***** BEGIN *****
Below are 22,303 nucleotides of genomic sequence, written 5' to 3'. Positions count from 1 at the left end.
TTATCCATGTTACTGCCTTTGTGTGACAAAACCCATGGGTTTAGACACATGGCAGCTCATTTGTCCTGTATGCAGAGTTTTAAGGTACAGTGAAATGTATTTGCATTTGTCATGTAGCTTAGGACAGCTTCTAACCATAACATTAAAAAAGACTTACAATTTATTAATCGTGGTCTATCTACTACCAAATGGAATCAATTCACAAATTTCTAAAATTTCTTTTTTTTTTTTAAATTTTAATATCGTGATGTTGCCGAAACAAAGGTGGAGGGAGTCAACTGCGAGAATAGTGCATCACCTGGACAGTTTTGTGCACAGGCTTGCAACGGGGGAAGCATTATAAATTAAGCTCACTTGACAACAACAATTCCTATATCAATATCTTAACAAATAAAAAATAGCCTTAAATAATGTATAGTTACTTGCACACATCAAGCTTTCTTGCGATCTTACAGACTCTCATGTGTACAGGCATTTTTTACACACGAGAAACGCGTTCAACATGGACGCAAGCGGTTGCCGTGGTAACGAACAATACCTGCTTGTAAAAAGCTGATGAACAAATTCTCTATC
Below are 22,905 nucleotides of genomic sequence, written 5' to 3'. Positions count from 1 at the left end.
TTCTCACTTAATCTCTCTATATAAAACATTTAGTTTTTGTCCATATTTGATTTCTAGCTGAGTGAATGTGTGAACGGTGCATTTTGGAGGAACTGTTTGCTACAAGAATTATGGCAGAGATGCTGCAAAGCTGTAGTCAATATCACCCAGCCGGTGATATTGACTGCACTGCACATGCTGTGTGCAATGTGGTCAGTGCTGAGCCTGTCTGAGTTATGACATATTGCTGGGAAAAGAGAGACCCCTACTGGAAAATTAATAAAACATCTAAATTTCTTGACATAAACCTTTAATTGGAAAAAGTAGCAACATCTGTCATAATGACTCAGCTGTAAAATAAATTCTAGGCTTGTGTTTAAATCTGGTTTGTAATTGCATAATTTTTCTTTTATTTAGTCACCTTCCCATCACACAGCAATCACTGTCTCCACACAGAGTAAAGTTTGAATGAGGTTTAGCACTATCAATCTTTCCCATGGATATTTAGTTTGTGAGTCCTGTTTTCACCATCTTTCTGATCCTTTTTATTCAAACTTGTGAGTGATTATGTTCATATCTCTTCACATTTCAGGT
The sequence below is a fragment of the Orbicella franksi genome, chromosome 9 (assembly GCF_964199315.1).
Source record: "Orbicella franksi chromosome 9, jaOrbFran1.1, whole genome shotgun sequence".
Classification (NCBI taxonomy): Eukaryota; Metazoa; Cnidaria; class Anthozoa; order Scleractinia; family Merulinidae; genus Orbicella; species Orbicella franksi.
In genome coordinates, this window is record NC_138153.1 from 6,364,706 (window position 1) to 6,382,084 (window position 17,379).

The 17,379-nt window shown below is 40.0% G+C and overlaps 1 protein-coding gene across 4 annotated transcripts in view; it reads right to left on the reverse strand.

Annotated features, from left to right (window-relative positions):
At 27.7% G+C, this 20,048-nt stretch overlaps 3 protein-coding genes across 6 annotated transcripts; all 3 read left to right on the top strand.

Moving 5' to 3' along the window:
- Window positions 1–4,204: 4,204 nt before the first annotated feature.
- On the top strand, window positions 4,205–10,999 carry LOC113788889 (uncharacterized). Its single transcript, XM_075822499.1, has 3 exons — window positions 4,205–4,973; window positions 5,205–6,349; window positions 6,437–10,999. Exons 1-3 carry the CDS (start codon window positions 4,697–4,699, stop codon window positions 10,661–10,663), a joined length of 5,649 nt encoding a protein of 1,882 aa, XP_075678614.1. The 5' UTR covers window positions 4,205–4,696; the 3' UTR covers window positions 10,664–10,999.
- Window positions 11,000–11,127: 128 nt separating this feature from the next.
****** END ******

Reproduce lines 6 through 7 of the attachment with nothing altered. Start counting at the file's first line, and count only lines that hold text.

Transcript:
Source record: "Orbicella franksi chromosome 9, jaOrbFran1.1, whole genome shotgun sequence".
Classification (NCBI taxonomy): Eukaryota; Metazoa; Cnidaria; class Anthozoa; order Scleractinia; family Merulinidae; genus Orbicella; species Orbicella franksi.